Dr. Paul Collier, an economist from Oxford, is a provocative thinker on one of the topics I’m most concerned about – why extreme poverty endures. He’s in a tough position, sandwiched between Ben Zander’s astoundingly popular performance last night, and a Nobel prize winner. “When you follow Ben Zander, good philosophy is to show a video. Then I discovered Al Gore is following me.” But he’s got fascinating ideas about some of the world’s hardest problems and captures the room’s attention quickly.
“How do we give credible hope to the billion poorest people in the world?” It has to be a combination of “compassion and enlightened self interst.” We need compassion, because a billion people are living in societies that have not offered credible hope. But we need enlightened self interest because “if economic divergence continues, combined with global integration, it will build a nightmare for our children.”
“It requires compassion to get ourselves started, and enlightened self-interest to get serious.”
What happened the last time we got serious? Well, it was the reconstruction of Europe after WWII via the Marshall Plan. Why did the US get serious? We were worried about the spread of Communism. So what did we do?
- Aid – “that was great, thanks.”
- Trade policy – “You ripped up your trade policy and reversed it. You stopped protectionism and brought Europe into global trading networks.”
- Security policy – from isolationism to troops in Europe for over 40 years
- “You tore up the eleventh commandment – national sovreignity.” Previously, the US was unwilling to join the League of Nations. But the US launched the UN, founded the IMF and encouraged the European Community. “This is still the waterfront of effective policy: aid, trade, security, governance.”
“Now the challenge is different – reversing the divergence of the bottom billion. Is this easier or harder?” Collier advises we focus on governance, because money isn’t the problem. There’s a huge natural resource boom taking place – Uganda and Ghana have both discovered oil, and Guinea has a huge discovery of iron. “These new revenue flows dwarf aid.” In Angola, new oil revenues are $50 billion a year – total aid flows to the bottom billion nations is $34 billion a year.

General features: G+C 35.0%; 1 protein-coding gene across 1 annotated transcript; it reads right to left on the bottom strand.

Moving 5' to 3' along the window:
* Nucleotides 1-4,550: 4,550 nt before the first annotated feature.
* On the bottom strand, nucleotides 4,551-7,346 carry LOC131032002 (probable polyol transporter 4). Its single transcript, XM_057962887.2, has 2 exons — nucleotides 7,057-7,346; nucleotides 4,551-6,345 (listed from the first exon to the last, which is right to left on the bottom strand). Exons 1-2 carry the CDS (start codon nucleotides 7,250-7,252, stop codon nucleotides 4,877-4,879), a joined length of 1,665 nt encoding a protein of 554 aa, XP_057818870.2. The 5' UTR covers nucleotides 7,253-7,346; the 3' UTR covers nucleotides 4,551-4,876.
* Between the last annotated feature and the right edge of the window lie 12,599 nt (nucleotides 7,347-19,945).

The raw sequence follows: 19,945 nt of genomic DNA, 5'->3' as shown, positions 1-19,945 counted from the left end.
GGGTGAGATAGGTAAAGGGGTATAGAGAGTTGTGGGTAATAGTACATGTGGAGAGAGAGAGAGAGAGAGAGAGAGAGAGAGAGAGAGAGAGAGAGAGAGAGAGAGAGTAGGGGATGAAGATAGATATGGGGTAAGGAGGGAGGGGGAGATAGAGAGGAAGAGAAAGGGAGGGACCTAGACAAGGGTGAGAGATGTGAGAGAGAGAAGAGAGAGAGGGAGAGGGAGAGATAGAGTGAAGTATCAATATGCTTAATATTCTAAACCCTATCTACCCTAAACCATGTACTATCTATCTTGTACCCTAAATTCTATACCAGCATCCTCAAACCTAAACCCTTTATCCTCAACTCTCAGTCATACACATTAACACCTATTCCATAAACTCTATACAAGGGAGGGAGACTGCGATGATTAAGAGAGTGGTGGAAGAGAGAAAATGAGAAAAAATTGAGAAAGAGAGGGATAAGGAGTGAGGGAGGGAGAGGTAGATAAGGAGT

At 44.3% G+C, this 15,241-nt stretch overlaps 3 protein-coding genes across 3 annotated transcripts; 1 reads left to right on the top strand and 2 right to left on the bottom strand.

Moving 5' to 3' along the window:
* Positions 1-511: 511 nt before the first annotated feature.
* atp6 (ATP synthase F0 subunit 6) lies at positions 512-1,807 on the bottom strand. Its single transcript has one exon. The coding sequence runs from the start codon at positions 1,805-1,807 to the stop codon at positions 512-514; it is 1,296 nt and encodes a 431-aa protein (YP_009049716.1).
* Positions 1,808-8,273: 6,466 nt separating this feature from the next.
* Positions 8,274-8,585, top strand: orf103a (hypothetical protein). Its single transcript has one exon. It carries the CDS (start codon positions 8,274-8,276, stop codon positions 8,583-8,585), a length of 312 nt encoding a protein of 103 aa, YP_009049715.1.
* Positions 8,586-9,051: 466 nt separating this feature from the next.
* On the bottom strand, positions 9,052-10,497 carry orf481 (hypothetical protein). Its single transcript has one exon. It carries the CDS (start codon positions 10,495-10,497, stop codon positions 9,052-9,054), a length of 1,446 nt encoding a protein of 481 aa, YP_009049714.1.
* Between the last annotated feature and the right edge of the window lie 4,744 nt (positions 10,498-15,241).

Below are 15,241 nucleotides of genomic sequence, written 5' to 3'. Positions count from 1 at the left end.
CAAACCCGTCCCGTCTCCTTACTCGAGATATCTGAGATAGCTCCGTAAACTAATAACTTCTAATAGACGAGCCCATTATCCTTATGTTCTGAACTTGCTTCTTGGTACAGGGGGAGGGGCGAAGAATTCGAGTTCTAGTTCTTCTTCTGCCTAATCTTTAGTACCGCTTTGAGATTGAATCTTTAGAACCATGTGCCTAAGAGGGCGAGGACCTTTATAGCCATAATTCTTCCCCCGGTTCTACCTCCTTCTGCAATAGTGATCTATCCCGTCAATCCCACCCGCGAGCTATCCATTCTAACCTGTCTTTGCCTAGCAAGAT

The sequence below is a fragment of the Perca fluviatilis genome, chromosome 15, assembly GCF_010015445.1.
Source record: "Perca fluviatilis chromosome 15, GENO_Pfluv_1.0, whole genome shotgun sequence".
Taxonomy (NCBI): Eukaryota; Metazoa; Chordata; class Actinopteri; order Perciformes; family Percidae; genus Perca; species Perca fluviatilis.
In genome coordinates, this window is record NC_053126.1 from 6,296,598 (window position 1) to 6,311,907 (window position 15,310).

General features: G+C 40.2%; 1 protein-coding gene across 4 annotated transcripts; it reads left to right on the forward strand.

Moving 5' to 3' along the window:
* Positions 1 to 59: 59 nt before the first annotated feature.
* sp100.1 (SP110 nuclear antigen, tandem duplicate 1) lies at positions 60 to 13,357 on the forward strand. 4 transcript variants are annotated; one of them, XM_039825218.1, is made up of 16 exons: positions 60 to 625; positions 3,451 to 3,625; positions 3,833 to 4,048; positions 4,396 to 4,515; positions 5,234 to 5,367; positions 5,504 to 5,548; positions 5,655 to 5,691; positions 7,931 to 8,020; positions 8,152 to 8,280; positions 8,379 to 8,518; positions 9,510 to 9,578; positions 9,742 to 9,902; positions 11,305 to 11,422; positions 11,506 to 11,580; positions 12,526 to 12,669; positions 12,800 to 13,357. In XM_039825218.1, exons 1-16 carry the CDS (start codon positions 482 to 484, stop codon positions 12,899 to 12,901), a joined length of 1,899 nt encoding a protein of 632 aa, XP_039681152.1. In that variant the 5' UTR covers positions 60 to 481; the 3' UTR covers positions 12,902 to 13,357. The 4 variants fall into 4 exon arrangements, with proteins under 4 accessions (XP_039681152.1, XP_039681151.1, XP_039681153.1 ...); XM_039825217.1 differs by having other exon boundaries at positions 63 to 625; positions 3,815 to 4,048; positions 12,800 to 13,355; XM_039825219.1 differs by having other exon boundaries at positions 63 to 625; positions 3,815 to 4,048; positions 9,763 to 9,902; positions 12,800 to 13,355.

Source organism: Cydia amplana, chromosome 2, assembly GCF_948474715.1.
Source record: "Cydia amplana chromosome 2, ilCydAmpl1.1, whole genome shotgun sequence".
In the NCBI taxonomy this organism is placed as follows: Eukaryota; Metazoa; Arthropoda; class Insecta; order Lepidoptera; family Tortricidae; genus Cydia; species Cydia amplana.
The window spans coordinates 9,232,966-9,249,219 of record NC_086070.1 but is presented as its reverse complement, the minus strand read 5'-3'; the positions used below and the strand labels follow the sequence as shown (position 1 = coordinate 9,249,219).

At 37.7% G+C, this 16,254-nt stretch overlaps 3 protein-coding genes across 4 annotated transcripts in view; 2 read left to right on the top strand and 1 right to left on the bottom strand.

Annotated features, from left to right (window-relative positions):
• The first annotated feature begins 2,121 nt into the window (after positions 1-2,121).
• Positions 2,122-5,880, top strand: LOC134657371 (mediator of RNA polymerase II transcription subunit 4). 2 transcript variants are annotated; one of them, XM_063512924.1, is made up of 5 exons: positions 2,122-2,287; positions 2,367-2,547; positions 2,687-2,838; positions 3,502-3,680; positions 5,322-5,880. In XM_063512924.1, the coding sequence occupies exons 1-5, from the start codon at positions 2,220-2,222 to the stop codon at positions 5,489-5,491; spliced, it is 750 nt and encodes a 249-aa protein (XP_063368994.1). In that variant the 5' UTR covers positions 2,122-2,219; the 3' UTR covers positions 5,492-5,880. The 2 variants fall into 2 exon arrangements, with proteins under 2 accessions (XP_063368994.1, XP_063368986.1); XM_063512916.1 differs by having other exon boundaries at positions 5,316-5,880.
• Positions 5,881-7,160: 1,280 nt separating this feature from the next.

So how do we ensure these flows of money make life better? Historically, they don’t – economists talk of “the resource curse.” In the short term, oil makes everyone a bit better off… and in the long-term, countries tend to end up worse off. The critical issue, he tells us, is the initial level of governance. “If your governance is good enough, there’s no resource boom.” That’s happened in places like Norway, Australia, and Canada. “The resource curse is entirely confined to a threshhold of governance.” Nigeria is a great example of what can go wrong if you don’t have enough governance. You need a level of governance around where Portugal was in the 1980s.
So, is the bottom billion above or below that threshhold? Collier hoped that the spread of democracy would help some of these nations. “And democracy has sigificant effects. But they’re adverse effects – democracies make even more of a mess of these booms than autocracies.” While Collier tells us he was tempted to give up his research at this point, he made a critical discovery. Democracies involve both elections and checks and balances. “It’s the electoral competition that does damage, but strong checks and balances make booms good.” Unfortunately, new democracies don’t have these checks and balances – they’re “instant democracies”.
There’s now an intense struggle to bring in these checks and balances. We need international standards, voluntary ones. He refers to resource extraction transparency standards that are currently being pushed in the developing world. Nigerian reformers printed some of these standards in local newspapers – there was so much interest that circulation in newspapers spiked.
What are these standards? Instead of letting an oil company fly in and meet with a minister, making a deal that’s good for the company, good for the minister, and not good for the country, why not have transparent auctions? The British treasury estimated that the rights to the 3G mobile spectrum were worth $2 billion – it sold at auction for $20 billion. “If the British treasury got it that wrong. imagine how the government of Sierra Leone will do.” And so the government of Sierra Leone immediately asked for help with running resource auctions.
Collier tells us that “unless we have an informed society, politicans will get away with gestures.” To build an informed citizenry, Collier “broke all the professional rules and wrote an Economics book you could read on a beach.” He tells us that a blogger once commented “Collier is not charismatic. But his arguments are compelling.” And that’s why, “if you agree with that comment, you realize that I need you.”
I disagree with that blogger. Collier may have been the best speaker at TED this year, despite some seriously stiff competition – powerful ideas presented compactly and compellingly. Read the damn book.